Can you remember any trauma?
they ask, and I want to say
childhood falls from trees,
delirious, just because you could,
and being pulled roughly back
from dreaming on the Capri funicular.
But I just shrug
and feel the rightness
of withholding these lived jolts that
go right through me.
From: “Right Through Me”, by Lucy Dougan
We cannot return to the earth in a place below sea level, we’ll drown. Here, the sun-bleached tombs hold long chambers and the dead are placed on the top shelves, turning to dust and bones in sub-tropical heat.
From: “St. Louis Cemetery, No. 1, Basin at St. Louis Street, New Orleans”, by Cassandra Atherton
The dark hallway ran with outlandish rumours
of our expertise, who had disabled
the history teacher’s scooter. Where the road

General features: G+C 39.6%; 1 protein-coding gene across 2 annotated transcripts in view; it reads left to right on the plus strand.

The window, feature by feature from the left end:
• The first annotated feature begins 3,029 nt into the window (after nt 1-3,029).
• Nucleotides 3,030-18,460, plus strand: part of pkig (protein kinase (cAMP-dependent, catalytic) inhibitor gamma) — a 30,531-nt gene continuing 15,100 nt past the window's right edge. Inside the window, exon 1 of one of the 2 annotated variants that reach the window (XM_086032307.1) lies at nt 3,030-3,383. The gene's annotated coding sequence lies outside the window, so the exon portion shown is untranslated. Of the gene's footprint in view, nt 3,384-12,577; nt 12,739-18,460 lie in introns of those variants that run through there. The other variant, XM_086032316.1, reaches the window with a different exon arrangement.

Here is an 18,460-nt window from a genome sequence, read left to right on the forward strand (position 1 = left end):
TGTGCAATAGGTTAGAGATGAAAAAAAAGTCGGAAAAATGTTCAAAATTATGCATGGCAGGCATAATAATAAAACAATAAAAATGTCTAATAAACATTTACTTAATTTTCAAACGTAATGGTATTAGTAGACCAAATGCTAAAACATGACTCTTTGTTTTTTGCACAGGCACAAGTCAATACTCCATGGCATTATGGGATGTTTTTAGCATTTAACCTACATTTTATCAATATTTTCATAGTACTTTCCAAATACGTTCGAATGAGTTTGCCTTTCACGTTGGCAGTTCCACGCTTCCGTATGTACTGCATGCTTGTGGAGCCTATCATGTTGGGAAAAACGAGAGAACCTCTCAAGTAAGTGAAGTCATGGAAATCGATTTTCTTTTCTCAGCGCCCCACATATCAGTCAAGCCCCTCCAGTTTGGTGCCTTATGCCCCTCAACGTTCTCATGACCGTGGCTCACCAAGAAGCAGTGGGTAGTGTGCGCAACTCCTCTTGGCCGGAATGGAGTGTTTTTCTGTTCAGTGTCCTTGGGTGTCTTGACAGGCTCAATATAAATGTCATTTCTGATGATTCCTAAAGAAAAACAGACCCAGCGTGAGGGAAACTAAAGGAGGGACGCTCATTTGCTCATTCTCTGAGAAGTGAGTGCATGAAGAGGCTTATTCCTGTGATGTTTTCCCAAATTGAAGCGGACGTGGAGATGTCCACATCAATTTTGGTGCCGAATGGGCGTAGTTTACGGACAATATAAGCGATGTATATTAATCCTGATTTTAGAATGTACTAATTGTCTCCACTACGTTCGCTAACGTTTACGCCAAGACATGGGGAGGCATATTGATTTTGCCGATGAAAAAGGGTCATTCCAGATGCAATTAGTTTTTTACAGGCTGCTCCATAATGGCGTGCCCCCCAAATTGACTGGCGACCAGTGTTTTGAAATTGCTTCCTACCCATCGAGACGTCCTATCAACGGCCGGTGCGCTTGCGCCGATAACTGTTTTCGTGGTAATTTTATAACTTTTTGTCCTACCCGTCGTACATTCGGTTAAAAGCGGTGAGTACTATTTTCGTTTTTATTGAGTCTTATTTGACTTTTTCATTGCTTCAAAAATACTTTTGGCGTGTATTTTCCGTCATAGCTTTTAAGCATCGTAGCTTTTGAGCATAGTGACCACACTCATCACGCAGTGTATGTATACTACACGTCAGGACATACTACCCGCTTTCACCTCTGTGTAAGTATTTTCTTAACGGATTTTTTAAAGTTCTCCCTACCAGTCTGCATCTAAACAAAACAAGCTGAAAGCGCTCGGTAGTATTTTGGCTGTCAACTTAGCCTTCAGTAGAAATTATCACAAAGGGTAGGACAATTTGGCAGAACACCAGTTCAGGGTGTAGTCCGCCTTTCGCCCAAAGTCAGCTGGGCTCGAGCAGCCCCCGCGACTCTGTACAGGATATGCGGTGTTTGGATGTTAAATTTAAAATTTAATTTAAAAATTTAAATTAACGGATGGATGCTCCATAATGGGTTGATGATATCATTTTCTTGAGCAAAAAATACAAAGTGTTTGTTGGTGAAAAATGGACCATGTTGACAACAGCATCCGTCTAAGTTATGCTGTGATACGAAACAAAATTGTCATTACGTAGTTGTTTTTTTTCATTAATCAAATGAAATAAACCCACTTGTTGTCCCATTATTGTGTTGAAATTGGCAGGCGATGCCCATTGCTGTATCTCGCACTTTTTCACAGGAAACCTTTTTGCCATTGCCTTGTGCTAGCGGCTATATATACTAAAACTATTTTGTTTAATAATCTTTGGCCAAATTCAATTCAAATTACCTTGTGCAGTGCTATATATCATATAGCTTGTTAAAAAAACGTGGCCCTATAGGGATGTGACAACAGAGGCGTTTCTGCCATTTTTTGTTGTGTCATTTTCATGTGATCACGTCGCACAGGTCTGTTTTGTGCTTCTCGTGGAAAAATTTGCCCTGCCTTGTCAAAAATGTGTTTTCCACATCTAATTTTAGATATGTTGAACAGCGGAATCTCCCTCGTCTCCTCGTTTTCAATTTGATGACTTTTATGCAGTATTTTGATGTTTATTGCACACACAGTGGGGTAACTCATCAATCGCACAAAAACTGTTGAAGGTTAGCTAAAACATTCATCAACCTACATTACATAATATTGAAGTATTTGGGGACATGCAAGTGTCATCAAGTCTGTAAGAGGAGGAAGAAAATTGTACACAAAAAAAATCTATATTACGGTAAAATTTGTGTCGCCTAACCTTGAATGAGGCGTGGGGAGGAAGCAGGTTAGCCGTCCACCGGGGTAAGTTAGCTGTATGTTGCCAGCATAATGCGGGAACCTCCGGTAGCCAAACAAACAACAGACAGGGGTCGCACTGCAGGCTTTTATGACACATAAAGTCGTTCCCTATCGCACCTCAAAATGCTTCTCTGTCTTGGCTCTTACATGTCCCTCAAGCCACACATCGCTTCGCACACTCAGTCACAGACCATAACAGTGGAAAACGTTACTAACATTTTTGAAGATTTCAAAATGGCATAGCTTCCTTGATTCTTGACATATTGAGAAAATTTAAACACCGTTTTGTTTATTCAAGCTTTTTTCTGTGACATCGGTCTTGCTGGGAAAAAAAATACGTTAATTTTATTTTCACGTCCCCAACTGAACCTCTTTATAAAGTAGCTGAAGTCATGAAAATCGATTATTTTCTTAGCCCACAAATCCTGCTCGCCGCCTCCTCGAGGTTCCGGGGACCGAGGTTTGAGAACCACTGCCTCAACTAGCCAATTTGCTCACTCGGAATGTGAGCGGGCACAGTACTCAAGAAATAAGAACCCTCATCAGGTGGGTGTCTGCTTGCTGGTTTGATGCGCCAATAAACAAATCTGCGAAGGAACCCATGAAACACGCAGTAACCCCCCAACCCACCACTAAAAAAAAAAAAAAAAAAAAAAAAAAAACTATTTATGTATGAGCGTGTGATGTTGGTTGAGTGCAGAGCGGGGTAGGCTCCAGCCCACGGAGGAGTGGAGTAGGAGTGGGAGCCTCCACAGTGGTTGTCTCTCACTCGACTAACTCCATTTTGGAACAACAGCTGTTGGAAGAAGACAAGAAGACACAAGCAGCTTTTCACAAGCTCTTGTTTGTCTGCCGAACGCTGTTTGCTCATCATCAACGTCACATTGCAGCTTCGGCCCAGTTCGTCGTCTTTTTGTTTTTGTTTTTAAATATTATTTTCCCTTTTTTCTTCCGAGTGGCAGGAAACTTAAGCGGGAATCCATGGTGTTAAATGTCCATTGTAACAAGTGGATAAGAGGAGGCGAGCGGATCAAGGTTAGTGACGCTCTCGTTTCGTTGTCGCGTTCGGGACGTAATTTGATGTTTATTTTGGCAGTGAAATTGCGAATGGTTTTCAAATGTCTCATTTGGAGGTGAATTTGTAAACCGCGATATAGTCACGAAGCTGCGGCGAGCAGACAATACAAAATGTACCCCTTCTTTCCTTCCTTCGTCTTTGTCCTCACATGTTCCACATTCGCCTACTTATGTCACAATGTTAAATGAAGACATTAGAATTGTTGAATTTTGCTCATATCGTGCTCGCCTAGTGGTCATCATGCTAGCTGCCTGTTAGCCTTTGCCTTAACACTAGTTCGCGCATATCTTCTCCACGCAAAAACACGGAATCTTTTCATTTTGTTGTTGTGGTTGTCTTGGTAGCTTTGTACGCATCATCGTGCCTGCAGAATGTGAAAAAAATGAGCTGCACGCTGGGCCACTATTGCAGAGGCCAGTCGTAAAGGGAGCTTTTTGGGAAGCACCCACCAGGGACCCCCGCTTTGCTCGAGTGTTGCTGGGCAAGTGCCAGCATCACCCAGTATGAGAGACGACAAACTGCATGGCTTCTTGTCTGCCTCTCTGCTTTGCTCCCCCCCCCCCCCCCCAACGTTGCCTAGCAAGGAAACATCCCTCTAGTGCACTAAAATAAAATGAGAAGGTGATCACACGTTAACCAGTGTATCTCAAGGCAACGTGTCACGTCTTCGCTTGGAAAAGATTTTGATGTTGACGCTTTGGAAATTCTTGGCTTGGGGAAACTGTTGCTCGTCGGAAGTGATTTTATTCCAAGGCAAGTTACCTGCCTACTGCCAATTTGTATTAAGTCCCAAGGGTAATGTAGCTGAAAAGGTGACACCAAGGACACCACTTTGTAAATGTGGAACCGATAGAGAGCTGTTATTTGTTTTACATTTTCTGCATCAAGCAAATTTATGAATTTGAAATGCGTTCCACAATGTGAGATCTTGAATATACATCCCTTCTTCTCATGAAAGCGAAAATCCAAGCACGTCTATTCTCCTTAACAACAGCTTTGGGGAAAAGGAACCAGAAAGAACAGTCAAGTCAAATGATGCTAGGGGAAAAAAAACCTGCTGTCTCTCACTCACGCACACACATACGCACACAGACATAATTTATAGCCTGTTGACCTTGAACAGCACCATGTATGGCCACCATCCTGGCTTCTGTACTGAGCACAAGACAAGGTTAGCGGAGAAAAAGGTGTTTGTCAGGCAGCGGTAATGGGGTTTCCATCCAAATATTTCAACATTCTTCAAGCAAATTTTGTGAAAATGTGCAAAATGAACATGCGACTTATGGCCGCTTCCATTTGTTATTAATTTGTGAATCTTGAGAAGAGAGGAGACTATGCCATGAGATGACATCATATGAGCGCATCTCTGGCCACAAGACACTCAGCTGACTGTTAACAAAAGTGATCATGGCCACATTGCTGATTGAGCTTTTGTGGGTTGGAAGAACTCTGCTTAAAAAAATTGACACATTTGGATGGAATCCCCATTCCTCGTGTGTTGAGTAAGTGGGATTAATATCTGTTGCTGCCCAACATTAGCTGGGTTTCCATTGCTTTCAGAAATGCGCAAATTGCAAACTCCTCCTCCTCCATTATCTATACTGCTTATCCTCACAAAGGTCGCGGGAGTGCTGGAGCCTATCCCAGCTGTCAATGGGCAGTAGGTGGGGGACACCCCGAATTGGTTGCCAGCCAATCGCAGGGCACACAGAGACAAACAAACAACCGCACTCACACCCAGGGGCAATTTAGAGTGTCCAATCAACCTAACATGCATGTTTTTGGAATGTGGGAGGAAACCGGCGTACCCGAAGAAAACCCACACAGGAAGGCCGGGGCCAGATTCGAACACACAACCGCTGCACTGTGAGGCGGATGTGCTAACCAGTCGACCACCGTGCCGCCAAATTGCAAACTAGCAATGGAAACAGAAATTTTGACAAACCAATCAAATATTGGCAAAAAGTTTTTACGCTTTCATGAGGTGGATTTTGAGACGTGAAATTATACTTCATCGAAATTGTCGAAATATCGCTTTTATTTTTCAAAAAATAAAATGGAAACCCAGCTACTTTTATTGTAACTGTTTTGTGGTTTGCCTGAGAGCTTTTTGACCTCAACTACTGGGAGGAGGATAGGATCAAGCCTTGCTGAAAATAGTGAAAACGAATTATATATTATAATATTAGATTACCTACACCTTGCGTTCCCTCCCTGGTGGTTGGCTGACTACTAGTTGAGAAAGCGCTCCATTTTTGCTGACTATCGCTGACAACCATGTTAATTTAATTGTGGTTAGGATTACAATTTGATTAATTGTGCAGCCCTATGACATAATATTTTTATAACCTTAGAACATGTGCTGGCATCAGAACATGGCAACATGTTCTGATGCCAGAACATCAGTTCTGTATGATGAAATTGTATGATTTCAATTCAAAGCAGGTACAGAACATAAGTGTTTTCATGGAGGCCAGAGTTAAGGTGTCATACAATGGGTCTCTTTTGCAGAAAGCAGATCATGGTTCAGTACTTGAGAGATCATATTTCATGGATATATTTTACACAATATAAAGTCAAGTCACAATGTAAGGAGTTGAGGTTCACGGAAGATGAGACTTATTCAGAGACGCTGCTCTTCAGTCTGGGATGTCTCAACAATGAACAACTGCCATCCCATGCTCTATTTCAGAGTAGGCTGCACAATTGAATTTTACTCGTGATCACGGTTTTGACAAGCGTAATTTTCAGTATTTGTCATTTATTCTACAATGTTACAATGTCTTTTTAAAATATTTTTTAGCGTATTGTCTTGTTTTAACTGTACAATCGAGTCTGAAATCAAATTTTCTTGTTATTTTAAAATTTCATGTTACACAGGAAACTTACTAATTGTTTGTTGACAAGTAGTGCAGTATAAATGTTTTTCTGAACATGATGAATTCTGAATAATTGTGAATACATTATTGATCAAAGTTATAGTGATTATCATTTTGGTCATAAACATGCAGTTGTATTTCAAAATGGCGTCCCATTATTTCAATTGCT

curved past the school he accelerated
straight into the lake among the ducks.
From: “Chicken”, by Paul Hetherington
Each morning I led the children through the little wooden gate to the orchard, and while the heavy dew stained our clothes, we gathered up the nuts, golf ball sized, still clad in the ball gown tatters of their husks. Each morning we ran back to the kitchen, shedding boots and coats, and held our fingers out to the flames. The nut pile grew.
From: “The Walnut Tree”, by Jen Webb
You thrashed out first, hard, with your varsity calves
towards a far granite cheek,
the tiger’s stretch of your body
powerful but ungainly, your torso turning
from side to side like something the ocean was rejecting…
From: “The Hazard”, by Sarah Holland-Batt
All quoted from the anthology: Strange Cargo: Five Australian Poets, edited by Paul Munden (Sheffield: smith|doorstop, 2017)
The poets read these poems at a poetry symposium at Oxford Brookes Poetry Centre on 28 June 2017.